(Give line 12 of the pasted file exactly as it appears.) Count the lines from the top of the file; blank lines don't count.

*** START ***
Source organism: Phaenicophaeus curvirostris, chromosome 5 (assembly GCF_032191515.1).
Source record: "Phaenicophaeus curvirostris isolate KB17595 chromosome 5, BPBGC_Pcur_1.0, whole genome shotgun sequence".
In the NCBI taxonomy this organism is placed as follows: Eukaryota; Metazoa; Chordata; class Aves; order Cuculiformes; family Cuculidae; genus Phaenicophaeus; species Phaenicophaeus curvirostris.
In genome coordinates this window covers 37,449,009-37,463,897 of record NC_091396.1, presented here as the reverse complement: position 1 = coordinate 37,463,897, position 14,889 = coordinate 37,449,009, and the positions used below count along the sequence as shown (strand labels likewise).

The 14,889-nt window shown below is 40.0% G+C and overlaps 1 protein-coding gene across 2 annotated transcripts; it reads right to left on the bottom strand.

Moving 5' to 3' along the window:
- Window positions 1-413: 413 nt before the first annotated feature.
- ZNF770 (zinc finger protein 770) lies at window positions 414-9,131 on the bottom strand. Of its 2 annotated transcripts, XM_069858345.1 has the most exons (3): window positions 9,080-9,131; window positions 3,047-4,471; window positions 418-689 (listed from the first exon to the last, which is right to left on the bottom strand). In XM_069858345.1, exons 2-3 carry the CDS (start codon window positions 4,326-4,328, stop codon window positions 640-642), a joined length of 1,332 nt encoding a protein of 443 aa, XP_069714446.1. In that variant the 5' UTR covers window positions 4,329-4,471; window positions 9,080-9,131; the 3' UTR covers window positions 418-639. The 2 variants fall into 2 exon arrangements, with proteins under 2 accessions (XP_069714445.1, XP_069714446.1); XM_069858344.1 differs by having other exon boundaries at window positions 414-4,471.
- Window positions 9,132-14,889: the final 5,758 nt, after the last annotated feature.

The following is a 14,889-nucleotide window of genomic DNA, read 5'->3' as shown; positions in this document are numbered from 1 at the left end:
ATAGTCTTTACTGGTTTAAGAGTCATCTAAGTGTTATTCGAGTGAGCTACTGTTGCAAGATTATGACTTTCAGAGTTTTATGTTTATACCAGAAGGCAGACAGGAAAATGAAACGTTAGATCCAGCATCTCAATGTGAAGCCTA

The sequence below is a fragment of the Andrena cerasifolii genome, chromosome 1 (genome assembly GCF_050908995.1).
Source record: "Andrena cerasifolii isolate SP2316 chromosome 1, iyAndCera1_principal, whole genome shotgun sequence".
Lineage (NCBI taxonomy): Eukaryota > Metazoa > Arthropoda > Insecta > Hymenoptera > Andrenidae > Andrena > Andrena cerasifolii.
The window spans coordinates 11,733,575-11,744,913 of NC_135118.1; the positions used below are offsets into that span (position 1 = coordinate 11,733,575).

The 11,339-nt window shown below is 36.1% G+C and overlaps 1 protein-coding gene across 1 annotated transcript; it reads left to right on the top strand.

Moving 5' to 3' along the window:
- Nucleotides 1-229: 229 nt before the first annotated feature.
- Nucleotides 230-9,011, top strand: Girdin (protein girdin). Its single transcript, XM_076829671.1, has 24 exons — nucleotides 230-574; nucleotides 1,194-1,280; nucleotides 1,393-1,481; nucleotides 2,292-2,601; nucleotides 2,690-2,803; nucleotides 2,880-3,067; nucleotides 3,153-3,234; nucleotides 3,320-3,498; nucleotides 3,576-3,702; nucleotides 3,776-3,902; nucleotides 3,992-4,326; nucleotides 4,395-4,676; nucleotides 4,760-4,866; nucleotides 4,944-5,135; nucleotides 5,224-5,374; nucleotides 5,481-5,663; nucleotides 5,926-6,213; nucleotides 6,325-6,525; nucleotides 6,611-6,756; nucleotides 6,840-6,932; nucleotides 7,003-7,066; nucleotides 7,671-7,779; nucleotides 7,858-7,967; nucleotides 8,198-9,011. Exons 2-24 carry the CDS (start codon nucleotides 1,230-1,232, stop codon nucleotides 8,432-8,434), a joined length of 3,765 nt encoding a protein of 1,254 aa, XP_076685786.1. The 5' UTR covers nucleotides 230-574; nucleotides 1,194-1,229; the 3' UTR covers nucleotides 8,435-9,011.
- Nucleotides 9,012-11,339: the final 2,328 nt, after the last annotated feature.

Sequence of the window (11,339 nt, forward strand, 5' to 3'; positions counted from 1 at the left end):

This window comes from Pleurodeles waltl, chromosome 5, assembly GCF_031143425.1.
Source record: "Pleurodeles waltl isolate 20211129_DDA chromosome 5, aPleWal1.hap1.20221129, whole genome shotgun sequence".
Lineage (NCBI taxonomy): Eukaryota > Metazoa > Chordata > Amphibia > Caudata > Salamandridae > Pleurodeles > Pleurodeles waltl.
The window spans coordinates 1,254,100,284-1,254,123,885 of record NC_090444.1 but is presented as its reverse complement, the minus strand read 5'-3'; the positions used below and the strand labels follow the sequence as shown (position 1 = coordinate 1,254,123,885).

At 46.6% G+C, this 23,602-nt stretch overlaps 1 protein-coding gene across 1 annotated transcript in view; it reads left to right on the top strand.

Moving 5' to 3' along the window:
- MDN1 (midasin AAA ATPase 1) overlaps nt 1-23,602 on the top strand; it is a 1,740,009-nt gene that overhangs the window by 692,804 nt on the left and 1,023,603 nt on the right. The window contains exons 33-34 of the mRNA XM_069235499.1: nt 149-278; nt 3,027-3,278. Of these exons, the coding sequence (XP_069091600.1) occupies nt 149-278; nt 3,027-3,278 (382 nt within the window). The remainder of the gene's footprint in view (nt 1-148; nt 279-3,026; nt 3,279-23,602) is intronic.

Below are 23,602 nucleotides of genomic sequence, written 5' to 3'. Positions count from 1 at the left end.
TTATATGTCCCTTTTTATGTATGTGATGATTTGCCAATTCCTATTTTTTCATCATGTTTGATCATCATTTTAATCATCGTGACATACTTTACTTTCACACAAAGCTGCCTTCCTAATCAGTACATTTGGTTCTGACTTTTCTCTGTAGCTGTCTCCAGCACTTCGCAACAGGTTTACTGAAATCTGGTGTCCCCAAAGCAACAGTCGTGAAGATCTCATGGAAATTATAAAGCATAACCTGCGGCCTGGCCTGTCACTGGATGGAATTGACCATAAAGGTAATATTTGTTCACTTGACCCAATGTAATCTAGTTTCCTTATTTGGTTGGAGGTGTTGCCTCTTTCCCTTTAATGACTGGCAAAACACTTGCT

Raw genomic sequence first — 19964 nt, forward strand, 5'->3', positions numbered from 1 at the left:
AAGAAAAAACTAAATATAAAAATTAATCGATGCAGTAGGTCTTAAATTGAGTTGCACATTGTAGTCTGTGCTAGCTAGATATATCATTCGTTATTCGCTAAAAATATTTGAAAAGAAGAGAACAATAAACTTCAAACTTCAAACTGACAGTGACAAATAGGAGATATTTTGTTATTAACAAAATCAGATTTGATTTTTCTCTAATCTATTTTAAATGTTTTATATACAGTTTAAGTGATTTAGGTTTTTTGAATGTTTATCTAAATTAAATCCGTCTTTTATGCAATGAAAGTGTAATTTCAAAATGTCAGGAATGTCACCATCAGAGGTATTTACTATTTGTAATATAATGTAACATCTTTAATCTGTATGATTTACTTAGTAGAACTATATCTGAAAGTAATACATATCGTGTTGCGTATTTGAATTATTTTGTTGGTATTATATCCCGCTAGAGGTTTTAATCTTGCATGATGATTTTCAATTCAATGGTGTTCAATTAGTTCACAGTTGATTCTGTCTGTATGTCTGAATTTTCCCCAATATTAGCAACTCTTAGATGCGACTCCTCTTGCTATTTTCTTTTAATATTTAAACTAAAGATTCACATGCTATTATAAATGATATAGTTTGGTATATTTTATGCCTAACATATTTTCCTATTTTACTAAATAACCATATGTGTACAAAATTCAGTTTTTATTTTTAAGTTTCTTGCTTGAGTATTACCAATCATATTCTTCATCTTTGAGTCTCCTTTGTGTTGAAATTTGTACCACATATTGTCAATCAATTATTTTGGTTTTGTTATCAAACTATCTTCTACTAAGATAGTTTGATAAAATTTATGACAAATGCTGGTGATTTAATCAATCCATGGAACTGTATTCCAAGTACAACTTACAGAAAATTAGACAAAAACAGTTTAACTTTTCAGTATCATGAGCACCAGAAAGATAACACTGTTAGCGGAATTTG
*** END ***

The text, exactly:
The sequence below is a fragment of the Andrena cerasifolii genome, chromosome 1 (genome assembly GCF_050908995.1).